Imagine a successful rock band. Their hits are topping the charts. They’re doing sold-out world tours. But then, something changes. The guitarist leaves to join another band. The drummer goes on an indefinite hiatus. The lead singer quits and moves to the mountains to start a tomato garden. The band’s manager scrambles to fill the spots as they open, but the constant turnover of members leaves fans feeling detached. The band cancels gigs. They stop writing new music. And the manager really wishes he took more action to hold onto the original talent that made the band such a success in the first place.
This demonstrates the importance of employee retention. Maybe you don’t manage a rock band. But if you have a team in any capacity, you want to make sure to keep your talent. Here’s why that’s crucial for an organization in today’s career landscape.
What is employee retention?
First, let’s go over what employee retention is. Employee retention refers to an organization’s ability to keep staff and prevent turnover. Turnover refers to people leaving a role, for reasons that are either voluntary (starting a new job somewhere else) or involuntary (being let go by the organization for underperformance or other issues).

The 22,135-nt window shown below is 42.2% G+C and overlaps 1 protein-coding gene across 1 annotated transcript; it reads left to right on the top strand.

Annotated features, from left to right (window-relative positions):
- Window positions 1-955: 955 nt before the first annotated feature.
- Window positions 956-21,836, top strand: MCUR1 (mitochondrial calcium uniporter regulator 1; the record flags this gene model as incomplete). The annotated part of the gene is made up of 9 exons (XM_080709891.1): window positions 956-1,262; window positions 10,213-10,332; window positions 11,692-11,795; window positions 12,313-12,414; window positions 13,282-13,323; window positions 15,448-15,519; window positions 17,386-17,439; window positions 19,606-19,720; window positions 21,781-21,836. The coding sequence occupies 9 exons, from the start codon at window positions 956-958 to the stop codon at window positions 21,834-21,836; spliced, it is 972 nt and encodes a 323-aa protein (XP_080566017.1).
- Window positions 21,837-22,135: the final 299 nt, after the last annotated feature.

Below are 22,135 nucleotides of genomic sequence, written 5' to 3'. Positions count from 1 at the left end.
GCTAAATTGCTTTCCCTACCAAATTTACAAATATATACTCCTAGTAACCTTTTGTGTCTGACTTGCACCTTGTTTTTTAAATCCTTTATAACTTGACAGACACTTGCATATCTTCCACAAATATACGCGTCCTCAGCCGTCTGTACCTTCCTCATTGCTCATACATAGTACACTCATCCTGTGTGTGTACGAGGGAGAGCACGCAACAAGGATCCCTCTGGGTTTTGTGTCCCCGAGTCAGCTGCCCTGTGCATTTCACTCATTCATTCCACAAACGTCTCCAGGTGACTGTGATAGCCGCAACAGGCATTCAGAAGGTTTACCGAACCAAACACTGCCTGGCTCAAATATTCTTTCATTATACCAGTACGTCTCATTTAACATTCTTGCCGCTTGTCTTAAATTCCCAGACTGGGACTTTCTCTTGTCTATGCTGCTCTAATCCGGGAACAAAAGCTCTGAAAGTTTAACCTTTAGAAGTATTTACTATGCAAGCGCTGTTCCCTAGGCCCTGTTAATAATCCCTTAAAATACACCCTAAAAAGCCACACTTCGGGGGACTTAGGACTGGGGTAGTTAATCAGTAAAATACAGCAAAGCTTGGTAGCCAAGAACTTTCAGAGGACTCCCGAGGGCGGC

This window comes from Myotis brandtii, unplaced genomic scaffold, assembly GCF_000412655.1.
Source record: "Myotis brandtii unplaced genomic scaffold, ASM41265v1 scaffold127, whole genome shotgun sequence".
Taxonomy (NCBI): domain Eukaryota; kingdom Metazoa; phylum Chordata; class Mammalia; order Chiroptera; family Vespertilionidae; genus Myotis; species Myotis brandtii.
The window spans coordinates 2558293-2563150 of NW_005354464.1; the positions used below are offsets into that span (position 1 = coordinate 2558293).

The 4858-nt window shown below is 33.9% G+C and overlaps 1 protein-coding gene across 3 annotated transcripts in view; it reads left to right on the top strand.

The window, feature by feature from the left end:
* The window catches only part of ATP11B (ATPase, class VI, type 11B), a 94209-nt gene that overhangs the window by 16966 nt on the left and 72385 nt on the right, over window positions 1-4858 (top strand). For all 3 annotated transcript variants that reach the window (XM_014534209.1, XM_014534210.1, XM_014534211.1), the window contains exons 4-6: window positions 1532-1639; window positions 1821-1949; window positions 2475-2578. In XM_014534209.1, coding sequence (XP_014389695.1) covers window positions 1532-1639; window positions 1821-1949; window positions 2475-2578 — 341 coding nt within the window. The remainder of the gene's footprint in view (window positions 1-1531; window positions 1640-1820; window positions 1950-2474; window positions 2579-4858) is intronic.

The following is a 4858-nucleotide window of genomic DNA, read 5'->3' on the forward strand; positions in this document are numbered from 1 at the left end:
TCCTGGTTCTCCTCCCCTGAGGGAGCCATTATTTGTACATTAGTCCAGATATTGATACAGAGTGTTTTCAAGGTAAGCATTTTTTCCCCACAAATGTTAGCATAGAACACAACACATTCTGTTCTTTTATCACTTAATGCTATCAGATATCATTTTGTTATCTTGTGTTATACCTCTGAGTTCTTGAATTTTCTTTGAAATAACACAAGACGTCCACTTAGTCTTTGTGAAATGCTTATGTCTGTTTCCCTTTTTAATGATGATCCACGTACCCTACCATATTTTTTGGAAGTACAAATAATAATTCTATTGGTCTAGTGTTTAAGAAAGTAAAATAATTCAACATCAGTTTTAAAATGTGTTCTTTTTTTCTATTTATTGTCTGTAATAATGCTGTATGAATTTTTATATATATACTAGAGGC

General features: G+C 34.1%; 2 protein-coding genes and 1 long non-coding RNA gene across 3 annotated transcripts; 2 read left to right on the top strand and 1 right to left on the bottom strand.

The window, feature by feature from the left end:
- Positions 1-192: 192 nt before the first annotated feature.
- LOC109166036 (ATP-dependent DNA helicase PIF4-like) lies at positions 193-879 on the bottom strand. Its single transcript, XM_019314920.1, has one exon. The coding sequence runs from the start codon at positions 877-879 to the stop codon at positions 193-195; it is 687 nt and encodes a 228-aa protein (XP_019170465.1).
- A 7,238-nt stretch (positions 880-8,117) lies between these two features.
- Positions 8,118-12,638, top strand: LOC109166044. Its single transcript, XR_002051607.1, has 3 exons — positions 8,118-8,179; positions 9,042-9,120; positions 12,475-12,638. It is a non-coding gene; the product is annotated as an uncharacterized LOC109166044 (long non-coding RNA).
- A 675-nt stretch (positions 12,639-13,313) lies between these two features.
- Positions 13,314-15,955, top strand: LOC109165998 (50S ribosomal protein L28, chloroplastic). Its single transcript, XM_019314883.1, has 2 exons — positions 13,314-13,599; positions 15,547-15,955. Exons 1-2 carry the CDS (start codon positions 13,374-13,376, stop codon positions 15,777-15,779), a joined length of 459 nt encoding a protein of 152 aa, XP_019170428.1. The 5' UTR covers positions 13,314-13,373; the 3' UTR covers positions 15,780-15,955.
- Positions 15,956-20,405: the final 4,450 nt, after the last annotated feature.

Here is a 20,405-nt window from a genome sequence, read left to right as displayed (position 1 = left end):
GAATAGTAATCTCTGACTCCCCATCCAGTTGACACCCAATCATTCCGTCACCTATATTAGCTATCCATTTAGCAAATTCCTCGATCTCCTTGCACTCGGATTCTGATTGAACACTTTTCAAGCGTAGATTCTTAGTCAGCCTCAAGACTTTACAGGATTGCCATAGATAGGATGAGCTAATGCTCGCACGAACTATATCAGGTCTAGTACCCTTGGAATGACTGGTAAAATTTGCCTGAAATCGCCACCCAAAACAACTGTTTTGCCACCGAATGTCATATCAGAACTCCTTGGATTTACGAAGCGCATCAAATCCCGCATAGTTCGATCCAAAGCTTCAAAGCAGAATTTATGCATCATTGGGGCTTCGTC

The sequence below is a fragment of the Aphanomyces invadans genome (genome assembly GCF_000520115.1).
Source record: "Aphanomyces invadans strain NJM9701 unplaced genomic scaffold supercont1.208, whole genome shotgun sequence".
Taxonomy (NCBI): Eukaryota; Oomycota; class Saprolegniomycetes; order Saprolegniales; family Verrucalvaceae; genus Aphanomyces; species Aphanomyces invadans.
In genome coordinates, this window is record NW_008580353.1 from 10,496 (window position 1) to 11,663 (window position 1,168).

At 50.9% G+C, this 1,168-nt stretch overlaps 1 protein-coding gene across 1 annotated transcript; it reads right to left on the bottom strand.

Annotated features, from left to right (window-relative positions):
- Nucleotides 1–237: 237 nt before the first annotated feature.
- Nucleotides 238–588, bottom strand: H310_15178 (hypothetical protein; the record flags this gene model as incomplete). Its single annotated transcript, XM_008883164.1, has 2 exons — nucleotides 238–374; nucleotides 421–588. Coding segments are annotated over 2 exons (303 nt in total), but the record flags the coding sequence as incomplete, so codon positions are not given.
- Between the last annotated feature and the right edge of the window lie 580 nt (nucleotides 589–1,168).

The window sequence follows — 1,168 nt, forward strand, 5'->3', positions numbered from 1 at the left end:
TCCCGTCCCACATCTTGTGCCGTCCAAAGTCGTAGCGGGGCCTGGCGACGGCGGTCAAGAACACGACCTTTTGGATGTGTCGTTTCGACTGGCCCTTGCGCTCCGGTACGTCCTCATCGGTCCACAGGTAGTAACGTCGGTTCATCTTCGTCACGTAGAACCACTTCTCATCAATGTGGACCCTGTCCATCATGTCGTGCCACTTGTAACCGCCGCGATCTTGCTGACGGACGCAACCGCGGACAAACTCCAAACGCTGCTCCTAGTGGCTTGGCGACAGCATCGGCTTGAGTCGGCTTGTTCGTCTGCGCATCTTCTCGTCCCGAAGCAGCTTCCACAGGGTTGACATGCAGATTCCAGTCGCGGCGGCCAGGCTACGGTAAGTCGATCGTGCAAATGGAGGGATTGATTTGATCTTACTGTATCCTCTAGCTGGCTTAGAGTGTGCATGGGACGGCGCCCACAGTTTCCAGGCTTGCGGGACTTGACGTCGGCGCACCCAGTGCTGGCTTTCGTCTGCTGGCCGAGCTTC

There are a number of factors that go into employee retention, or lack thereof.
Factors that can affect turnover:
- Financial concerns (employee wants to earn higher wages, better benefits)
- Personal matters (moving, having a child, etc.)
- Interpersonal relations (issues with managers or colleagues)
- Work-life balance (employee wants a role that better fits their desired lifestyle)
The goal of employee retention is to keep employees working at the company for an extended period of time and for them to be happy and satisfied in their role.
Employee retention is a metric that can be calculated by taking the number of employees you had at the beginning of a particular time period and dividing it by the number of employees that remain. This will give you a percentage, your employee retention rate. It is important to keep track of this rate and measure it accurately so you have an idea of where your organization stands when it comes to employee retention. This will help you identify areas for improvement, as well as what your organization is doing well.
Why is it important to avoid turnover?